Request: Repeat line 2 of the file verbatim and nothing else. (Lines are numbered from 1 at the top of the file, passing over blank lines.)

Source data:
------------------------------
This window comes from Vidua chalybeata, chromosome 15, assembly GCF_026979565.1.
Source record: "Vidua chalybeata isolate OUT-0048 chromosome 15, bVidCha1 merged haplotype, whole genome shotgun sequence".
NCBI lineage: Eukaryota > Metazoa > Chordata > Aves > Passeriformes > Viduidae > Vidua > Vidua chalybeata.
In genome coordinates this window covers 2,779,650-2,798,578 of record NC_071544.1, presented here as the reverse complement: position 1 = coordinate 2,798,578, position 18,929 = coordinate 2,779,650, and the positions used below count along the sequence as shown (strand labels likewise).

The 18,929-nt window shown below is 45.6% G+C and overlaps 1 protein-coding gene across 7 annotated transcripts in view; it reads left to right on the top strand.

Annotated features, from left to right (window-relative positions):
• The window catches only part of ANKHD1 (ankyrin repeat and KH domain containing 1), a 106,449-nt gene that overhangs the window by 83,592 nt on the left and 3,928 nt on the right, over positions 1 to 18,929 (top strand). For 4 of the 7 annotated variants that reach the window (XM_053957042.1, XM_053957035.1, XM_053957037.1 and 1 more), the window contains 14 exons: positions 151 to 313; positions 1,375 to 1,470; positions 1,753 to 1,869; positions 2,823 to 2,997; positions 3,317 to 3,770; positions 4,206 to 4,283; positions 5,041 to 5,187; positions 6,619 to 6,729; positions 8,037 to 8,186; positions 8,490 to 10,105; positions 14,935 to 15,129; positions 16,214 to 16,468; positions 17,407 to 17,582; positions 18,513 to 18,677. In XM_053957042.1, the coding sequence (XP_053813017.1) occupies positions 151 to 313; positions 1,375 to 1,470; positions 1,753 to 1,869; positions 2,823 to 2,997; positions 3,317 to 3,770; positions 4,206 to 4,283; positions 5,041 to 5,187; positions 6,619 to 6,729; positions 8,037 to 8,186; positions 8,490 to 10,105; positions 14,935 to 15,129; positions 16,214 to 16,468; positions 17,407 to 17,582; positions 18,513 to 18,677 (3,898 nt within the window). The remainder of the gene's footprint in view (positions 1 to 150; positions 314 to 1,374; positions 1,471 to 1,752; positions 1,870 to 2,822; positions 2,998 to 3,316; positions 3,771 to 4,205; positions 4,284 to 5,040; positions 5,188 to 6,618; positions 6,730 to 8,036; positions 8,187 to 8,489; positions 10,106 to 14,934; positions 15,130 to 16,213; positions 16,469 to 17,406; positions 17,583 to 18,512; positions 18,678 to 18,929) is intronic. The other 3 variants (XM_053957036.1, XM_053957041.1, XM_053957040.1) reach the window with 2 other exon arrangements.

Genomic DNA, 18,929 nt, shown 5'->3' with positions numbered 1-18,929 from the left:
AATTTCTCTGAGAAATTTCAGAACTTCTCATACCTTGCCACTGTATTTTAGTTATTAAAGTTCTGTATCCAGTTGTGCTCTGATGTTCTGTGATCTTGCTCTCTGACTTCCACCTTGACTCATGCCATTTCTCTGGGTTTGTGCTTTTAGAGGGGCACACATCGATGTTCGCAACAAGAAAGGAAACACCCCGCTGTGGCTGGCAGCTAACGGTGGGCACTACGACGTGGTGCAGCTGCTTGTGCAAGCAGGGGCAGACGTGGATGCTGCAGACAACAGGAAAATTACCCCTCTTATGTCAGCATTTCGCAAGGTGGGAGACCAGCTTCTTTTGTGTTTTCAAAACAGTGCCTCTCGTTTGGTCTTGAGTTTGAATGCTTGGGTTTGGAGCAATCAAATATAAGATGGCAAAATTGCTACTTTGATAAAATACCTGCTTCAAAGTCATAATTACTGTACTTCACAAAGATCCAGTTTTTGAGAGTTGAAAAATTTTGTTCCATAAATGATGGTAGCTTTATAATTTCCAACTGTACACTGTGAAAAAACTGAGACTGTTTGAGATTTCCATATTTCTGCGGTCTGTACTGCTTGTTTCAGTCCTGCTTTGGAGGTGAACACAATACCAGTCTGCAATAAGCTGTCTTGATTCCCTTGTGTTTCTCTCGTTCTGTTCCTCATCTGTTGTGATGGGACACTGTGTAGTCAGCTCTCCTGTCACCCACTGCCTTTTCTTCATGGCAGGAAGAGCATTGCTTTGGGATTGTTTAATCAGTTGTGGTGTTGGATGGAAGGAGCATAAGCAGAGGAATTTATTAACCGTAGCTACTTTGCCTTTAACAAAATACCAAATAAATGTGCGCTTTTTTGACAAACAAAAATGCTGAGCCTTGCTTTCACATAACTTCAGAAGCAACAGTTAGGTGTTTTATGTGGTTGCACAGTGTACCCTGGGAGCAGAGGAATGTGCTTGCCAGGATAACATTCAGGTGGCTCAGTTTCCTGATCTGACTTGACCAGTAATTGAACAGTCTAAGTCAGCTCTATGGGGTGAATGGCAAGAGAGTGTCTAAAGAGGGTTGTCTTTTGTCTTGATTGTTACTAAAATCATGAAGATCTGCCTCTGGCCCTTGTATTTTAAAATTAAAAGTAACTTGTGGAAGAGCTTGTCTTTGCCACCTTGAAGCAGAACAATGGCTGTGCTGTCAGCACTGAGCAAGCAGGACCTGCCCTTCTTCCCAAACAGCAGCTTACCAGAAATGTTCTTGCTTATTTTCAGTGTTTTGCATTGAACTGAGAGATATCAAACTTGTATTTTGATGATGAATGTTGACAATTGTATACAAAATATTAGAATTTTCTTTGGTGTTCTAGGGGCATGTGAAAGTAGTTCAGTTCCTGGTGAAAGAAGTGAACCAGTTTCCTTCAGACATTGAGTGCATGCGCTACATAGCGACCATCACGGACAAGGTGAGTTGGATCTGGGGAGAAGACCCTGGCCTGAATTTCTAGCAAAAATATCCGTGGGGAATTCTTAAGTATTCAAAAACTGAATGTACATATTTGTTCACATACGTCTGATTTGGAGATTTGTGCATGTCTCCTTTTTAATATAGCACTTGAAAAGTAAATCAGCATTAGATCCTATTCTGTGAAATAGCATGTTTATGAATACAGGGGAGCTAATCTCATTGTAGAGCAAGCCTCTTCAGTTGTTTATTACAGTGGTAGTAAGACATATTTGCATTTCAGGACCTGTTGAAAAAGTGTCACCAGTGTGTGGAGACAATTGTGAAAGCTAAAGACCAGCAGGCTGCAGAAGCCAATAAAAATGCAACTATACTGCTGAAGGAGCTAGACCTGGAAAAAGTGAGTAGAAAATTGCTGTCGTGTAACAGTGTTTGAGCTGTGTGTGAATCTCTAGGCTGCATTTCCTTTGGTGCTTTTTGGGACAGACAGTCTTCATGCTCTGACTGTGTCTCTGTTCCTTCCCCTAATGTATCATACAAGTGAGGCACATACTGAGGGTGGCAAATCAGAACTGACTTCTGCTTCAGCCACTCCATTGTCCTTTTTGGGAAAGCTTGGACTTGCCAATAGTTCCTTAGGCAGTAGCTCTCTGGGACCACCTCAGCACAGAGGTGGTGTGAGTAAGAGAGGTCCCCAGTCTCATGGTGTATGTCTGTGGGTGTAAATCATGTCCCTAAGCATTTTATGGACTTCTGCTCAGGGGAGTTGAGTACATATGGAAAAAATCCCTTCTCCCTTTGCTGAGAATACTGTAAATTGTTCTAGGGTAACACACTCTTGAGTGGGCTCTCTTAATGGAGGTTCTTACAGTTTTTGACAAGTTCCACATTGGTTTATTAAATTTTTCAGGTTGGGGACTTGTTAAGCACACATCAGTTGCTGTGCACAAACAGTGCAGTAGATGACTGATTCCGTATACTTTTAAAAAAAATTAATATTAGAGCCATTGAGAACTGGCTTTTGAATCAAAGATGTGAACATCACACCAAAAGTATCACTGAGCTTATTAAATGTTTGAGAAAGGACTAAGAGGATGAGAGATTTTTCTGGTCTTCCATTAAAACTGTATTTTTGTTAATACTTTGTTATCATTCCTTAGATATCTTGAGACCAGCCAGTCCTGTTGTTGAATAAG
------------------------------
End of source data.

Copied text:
Source record: "Vidua chalybeata isolate OUT-0048 chromosome 15, bVidCha1 merged haplotype, whole genome shotgun sequence".